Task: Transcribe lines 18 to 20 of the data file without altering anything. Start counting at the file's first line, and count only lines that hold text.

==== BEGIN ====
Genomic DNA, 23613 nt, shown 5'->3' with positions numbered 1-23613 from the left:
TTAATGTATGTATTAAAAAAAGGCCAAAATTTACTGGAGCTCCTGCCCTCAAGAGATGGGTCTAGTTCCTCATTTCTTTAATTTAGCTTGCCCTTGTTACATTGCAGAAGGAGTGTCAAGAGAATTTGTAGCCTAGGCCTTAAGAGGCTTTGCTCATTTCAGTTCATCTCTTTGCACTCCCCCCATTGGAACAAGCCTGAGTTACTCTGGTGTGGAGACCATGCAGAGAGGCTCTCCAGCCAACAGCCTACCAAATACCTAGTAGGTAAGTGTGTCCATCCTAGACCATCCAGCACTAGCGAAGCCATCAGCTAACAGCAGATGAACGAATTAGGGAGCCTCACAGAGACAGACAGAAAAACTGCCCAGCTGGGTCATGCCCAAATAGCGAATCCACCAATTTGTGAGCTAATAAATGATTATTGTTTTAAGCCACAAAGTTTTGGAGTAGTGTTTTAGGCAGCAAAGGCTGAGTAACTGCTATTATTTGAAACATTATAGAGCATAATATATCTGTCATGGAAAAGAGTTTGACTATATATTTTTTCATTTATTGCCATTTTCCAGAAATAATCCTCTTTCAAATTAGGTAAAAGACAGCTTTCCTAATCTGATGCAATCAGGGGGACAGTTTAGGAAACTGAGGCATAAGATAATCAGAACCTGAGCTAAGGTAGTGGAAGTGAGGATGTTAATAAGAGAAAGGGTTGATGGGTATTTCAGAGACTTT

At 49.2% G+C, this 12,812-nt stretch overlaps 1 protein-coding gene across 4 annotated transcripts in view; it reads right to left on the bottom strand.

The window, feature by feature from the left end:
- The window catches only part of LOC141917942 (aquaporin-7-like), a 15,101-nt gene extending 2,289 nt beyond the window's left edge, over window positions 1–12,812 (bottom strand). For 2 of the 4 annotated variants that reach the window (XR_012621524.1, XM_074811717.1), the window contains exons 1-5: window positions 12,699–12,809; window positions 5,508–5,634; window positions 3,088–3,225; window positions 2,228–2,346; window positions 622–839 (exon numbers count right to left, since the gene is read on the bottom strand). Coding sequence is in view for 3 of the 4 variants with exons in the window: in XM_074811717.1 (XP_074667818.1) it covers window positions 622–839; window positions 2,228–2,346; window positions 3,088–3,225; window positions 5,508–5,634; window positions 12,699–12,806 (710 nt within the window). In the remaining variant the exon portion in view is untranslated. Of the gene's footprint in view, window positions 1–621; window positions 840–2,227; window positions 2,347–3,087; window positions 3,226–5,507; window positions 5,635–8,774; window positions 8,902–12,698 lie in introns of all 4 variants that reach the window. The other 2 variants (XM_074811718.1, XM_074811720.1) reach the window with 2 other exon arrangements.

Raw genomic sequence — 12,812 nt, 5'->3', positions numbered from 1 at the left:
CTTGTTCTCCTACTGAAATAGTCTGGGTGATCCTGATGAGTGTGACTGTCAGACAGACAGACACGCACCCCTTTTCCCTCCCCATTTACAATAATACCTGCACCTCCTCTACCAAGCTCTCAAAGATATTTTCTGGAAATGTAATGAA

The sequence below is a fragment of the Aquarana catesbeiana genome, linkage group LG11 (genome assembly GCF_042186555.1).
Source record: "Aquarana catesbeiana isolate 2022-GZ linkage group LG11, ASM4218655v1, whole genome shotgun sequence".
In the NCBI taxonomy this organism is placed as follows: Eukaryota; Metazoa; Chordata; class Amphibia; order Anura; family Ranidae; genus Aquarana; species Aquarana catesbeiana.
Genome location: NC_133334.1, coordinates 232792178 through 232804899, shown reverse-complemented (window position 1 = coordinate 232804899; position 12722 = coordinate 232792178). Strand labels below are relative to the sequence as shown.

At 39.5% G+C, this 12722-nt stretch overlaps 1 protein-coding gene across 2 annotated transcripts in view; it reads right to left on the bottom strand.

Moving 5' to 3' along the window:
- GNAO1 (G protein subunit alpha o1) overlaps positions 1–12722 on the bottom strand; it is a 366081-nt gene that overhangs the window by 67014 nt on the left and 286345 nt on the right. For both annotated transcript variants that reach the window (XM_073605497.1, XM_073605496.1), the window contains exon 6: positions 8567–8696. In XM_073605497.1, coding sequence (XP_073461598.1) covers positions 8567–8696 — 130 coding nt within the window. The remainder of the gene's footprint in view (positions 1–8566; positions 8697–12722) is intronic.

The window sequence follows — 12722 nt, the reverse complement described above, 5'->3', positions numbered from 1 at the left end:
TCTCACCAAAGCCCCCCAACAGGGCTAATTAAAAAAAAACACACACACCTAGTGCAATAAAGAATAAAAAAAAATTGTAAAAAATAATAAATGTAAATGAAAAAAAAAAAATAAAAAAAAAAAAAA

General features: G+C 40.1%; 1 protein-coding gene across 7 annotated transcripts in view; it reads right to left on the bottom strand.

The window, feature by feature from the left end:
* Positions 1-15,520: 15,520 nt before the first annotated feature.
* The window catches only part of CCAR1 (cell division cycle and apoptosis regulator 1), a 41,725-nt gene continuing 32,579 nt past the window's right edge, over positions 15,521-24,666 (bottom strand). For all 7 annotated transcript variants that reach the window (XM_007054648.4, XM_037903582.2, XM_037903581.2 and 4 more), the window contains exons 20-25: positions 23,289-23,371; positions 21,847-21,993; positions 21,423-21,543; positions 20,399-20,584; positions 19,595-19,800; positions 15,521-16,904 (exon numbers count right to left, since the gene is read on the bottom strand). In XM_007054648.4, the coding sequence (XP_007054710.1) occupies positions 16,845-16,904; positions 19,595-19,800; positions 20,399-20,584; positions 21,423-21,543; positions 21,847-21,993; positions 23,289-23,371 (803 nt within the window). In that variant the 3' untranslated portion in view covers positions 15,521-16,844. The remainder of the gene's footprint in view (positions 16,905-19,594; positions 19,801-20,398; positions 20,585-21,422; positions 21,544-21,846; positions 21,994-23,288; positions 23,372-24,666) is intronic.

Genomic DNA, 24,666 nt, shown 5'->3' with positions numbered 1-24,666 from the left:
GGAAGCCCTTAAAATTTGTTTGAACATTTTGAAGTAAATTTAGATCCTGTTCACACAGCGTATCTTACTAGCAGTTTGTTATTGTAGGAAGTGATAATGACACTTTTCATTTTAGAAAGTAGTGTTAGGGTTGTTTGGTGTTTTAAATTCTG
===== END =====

The window, feature by feature from the left end:
* Positions 1-15,520: 15,520 nt before the first annotated feature.
* The window catches only part of CCAR1 (cell division cycle and apoptosis regulator 1), a 41,725-nt gene continuing 32,579 nt past the window's right edge, over positions 15,521-24,666 (bottom strand). For all 7 annotated transcript variants that reach the window (XM_007054648.4, XM_037903582.2, XM_037903581.2 and 4 more), the window contains exons 20-25: positions 23,289-23,371; positions 21,847-21,993; positions 21,423-21,543; positions 20,399-20,584; positions 19,595-19,800; positions 15,521-16,904 (exon numbers count right to left, since the gene is read on the bottom strand). In XM_007054648.4, the coding sequence (XP_007054710.1) occupies positions 16,845-16,904; positions 19,595-19,800; positions 20,399-20,584; positions 21,423-21,543; positions 21,847-21,993; positions 23,289-23,371 (803 nt within the window). In that variant the 3' untranslated portion in view covers positions 15,521-16,844. The remainder of the gene's footprint in view (positions 16,905-19,594; positions 19,801-20,398; positions 20,585-21,422; positions 21,544-21,846; positions 21,994-23,288; positions 23,372-24,666) is intronic.